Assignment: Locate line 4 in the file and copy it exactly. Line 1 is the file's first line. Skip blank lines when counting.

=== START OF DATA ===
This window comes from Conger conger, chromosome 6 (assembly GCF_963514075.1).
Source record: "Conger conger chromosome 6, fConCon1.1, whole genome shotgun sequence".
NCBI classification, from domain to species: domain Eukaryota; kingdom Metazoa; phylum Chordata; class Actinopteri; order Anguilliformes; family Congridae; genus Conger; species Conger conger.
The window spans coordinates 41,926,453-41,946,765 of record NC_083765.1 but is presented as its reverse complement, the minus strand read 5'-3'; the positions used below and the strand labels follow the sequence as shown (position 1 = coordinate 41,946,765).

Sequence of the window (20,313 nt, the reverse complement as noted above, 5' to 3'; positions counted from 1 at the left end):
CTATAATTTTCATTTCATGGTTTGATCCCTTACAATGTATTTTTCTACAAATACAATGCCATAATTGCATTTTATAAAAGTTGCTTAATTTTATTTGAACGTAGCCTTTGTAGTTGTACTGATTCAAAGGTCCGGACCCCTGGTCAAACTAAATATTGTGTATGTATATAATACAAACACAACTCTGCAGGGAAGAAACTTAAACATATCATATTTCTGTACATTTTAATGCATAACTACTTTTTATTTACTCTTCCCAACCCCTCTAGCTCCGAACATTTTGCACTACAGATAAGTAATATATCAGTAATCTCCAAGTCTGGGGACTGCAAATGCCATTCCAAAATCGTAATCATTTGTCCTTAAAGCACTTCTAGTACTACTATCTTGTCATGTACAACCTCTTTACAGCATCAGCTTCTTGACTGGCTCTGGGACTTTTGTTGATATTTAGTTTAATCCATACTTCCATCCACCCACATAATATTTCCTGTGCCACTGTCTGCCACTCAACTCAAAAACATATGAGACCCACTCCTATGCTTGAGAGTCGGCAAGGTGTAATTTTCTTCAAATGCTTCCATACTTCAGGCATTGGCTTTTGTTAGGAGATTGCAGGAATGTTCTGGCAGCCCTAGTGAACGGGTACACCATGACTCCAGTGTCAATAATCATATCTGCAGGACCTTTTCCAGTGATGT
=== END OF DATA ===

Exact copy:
The window spans coordinates 41,926,453-41,946,765 of record NC_083765.1 but is presented as its reverse complement, the minus strand read 5'-3'; the positions used below and the strand labels follow the sequence as shown (position 1 = coordinate 41,946,765).